Comprehensive Nutrient Test
- Identifies subtle deficiencies and borderline toxicities crucial to disease management and health optimization
- Provides actionable and targeted information to address marginal deficiencies and other imbalances
- Validated test methods and cutting-edge technology for cellular-level assessment of micro- and macronutrients
Marginal deficiencies may occur as a result of inadequate micronutrient intake, poor diet, malabsorption, and abnormal metabolism, coupled with the increased nutritional requirement of a demanding or stressful lifestyle, chronic conditions, and medications. Nutritional deficit impairs energy production of our cells, resulting to fatigue and predisposition to chronic and immune conditions.1
Clinical symptoms appear long after micronutrient deficiencies have developed, oftentimes in late stages where damage is almost irreversible.
The sub-clinical stages of marginal micronutrient deficiency:
Heavy Metals and Toxic Elements
- Amino Acids Panel
(Essential, Non-Essential and Metabolic) – Validated methods and studies showed that amino acid plasma analysis detects essential amino acid insufficiencies, thus providing a high level of reliability for indicating chronic stresses and evaluating several acquired conditions, like endocrine disorders, liver diseases, muscle diseases, neoplastic diseases, neurological disorders, nutritional disturbances, renal failure, and burns.
- Essential Fatty Acids
(Omega 3-6- 9 and Omega 6:3 ratio) – The Essential Fatty Acids Panel measures a wide array of omega acids in relation to the total fatty acids. The omega-3 to -6 ratio and arachidonic acid (AA) to eicosapentaenoic acid (EPA) are included as inflammatory markers and predictors of cardiovascular disease (CVD)2, where omega-3 fatty acid levels are suggested as a modifiable risk factor CVD prevention3. The analysis of fatty acids in red blood cells measures its 120-day lifespan in blood circulation, which reveals the metabolic functions and dietary intake factors on a longer time scale that can be used as a biomarker for fatty acid metabolism, diet-disease correlation, and epidemiological studies4,5.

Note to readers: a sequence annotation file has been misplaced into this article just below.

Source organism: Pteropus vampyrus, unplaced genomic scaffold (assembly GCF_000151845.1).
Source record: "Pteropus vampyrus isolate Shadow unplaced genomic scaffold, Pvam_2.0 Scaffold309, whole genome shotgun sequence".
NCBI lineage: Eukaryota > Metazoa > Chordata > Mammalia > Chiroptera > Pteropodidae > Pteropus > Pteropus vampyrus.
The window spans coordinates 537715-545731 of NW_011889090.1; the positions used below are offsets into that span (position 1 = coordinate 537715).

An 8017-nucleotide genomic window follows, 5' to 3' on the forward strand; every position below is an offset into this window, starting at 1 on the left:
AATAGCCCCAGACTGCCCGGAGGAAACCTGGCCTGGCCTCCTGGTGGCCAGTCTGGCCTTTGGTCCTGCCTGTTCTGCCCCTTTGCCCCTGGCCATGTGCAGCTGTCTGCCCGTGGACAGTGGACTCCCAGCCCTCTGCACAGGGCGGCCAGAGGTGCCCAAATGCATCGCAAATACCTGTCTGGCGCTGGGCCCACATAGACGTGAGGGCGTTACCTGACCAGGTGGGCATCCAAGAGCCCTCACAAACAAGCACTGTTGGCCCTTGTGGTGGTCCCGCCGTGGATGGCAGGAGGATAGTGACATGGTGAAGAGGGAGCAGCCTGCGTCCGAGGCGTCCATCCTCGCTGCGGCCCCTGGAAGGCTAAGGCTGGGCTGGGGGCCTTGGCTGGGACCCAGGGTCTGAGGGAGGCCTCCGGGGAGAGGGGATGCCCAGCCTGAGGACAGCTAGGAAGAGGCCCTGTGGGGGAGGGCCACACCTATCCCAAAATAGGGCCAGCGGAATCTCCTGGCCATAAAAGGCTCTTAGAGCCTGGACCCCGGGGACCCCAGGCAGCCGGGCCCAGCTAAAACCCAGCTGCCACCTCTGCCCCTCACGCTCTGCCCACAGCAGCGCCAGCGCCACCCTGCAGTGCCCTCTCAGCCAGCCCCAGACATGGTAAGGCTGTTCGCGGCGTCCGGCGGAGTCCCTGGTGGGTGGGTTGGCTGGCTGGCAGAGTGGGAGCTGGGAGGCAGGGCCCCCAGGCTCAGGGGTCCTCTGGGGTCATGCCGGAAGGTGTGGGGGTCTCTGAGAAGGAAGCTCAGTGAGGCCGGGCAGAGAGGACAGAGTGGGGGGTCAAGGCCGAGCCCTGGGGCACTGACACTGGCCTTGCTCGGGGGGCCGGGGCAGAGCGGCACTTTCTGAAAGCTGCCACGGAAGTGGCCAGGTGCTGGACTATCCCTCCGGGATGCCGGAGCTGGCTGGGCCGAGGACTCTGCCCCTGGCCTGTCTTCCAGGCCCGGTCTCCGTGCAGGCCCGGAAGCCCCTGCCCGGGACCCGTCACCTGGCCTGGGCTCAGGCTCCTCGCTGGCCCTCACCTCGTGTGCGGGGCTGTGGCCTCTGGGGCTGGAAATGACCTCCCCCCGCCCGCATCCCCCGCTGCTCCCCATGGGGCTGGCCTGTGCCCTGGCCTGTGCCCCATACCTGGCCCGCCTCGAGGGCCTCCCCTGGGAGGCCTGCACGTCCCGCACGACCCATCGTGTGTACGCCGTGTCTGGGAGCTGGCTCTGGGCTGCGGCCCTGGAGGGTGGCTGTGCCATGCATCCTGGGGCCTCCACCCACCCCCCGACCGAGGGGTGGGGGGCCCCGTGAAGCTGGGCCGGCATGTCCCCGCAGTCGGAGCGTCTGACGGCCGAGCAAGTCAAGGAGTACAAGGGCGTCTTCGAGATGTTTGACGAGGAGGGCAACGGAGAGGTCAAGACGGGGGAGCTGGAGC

Specimen : 30 ml whole blood
Result TAT : 10 working days
Method : ICP-MS, LC-MS/MS, GC, HPLC-Fluorescence, Micro
2 Harris WS. The Omega-3 Index: Clinical Utility for Therapeutic Intervention. Curr Cardiol Rep. 2010;12:503-508
3 Simopoulos A. The importance of the ratio of omega 6/omega 3 essential fatty acids. Biomed Pharmacother. 2002;56:365-79.
4 Christie, W.W. Gas Chromatography and Lipids: A practical guide. Bridgwater,Somerset: The Oily Press Ltd, 1989
5 Rodrigues, R.O., Costa, H., Lima, R., & Amaral, J.S. “Simple Methodology for the Quantitative Analysis of Fatty Acids in Human Red Blood Cells.” Chromatographia 78, no. 19-20 (2015